Local News

January 24, 2014

Kingston says big government threat to American dream

Jack Kingston says he’s tired of seeing the Republican-controlled U.S. House of Representatives approve legislation only to see it die without even a vote in the Senate, which is controlled by Democrats.

“I believe the battleground for reform is now in the Senate. That’s why I’m running,” said Kingston, a Republican member of the House from Savannah who is seeking the U.S. Senate seat being vacated at the end of this year by fellow Republican Saxby Chambliss.

During the last three years the House has passed hundreds of bills dealing with issues ranging from job creation to energy policy to the environment but the Senate has approved very few.

Kingston stopped in Chatsworth on Friday to meet with local business and political leaders at the Chatsworth-Eton-Murray County Chamber of Commerce. He said he fears the “American dream” will not be there for the next generation.

“I strongly feel that big, intrusive, overreaching government, the Washington-knows-best mentality and runaway spending are sapping away our individual freedoms and liberties,” he said.

Kingston is one of seven candidates who have said they will seek the Republican nomination for Senate in Georgia this year. The others are fellow U.S. representatives Paul Broun and Phil Gingrey, former Georgia secretary of state Karen Handel, businessmen David Perdue of Macon and Eugene Yu of Augusta, Marietta attorney Art Gardner and Derrick Grayson of Stone Mountain.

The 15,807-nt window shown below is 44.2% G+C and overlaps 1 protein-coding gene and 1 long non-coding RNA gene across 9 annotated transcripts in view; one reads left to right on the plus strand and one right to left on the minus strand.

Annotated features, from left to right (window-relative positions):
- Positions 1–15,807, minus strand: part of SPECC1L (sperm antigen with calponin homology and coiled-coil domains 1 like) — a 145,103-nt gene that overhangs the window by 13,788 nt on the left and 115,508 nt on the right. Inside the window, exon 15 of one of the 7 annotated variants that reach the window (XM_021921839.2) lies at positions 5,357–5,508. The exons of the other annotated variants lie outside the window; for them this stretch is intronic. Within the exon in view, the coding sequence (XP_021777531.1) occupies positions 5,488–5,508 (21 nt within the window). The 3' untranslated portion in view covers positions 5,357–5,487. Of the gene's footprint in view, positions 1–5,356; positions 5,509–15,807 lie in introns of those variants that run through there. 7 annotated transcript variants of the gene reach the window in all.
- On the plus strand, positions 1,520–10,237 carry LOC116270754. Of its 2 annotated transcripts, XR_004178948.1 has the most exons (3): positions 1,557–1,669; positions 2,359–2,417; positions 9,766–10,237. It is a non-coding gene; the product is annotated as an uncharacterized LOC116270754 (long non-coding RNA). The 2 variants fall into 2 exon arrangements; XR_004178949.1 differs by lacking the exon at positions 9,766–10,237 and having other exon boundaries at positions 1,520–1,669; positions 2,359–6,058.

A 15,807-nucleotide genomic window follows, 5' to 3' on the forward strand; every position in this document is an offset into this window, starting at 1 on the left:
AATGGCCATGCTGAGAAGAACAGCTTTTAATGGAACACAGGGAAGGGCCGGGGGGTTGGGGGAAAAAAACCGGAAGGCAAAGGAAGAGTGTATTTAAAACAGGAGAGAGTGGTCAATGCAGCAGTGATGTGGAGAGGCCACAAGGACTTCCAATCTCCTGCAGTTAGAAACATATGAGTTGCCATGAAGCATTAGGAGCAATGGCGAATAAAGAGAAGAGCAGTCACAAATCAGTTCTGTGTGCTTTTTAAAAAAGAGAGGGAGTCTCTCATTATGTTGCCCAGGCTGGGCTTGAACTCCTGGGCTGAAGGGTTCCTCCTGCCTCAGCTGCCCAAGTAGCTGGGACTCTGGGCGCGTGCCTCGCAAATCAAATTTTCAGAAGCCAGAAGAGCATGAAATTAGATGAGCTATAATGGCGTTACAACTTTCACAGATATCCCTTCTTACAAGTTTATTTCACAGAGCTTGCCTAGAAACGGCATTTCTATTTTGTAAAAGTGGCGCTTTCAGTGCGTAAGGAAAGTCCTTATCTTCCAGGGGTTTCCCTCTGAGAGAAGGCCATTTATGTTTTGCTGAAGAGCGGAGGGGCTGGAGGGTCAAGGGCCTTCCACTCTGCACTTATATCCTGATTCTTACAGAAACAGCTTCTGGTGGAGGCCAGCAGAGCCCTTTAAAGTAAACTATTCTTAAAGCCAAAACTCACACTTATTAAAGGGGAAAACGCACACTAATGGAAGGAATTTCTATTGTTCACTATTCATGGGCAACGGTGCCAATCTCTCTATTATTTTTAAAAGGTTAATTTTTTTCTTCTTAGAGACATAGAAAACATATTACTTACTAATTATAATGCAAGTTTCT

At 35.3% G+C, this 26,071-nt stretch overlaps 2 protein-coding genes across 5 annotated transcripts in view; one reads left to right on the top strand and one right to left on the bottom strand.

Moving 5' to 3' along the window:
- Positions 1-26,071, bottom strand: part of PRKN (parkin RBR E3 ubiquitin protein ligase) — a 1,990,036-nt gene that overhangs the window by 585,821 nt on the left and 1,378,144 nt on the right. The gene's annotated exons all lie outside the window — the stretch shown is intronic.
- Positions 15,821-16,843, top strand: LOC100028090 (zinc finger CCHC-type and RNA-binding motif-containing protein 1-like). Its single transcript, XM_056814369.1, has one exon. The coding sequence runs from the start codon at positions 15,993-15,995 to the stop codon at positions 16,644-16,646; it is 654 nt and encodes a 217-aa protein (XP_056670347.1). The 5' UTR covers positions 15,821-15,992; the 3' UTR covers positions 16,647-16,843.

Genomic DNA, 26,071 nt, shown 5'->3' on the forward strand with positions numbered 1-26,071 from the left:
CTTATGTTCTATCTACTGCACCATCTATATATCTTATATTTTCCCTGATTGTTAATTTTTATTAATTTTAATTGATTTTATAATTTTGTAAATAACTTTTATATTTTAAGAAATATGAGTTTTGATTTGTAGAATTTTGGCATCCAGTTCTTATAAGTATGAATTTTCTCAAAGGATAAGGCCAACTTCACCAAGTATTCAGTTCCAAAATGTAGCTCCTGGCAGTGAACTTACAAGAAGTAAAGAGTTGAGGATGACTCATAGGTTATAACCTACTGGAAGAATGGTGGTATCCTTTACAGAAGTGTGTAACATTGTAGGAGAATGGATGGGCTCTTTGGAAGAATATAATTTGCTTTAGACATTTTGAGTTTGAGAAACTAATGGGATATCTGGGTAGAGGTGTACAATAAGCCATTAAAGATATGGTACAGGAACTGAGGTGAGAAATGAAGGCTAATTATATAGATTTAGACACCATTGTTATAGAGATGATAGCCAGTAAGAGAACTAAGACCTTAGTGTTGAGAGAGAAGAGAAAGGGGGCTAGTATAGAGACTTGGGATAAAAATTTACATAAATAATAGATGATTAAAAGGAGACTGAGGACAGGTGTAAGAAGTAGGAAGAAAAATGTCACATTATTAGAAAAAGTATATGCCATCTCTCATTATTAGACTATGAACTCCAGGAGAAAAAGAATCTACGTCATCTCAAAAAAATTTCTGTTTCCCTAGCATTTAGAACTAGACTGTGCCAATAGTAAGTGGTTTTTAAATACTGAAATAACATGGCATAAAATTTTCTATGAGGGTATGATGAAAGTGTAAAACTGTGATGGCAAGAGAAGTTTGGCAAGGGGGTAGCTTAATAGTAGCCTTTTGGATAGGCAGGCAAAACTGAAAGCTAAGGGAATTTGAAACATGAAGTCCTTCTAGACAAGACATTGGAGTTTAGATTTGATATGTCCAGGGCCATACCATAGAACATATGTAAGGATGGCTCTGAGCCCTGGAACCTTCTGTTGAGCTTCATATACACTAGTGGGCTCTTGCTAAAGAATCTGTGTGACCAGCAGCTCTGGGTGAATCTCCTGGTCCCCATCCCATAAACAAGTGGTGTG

Michelle Nunn, the daughter of former U.S. senator Sam Nunn, Atlanta physician Branko Radulovacki, Oglethorpe Mayor Gerald Beckum, former state senator Steen Miles and ex-U.S. Army Ranger Todd Robinson of Columbus are seeking the Democratic nomination for Senate.

The Georgia Republican Party has scheduled a debate among its Senate candidates for Saturday, Feb. 1, in Kennesaw, one of seven planned by the party. There are currently no debates scheduled for northwest Georgia, but Kingston said he would like to see one.

“We (the candidates) have not set the calendar nor the places,” he said. “They were set by the state party. We said, ‘We aren’t sure we can make all these.’ And they said, ‘Just show up for the ones you can.’ That puts us in a tough position. But you will notice that the Democrats are not debating anywhere.”

Chamber President Dinah Rowe said she was glad to see a Senate candidate come to Chatsworth and hopes to see more visit the city.

“It shows they aren’t ignoring this area, and it gives our people a chance to ask them questions, to find out about their platforms and to focus on the race,” she said.

Rowe said she would like to see candidates debate in the northwest Georgia area.

“We have many fine facilities here that could host a debate, and I’m sure we have a lot of people who’d like to see what they have to say,” she said.

 

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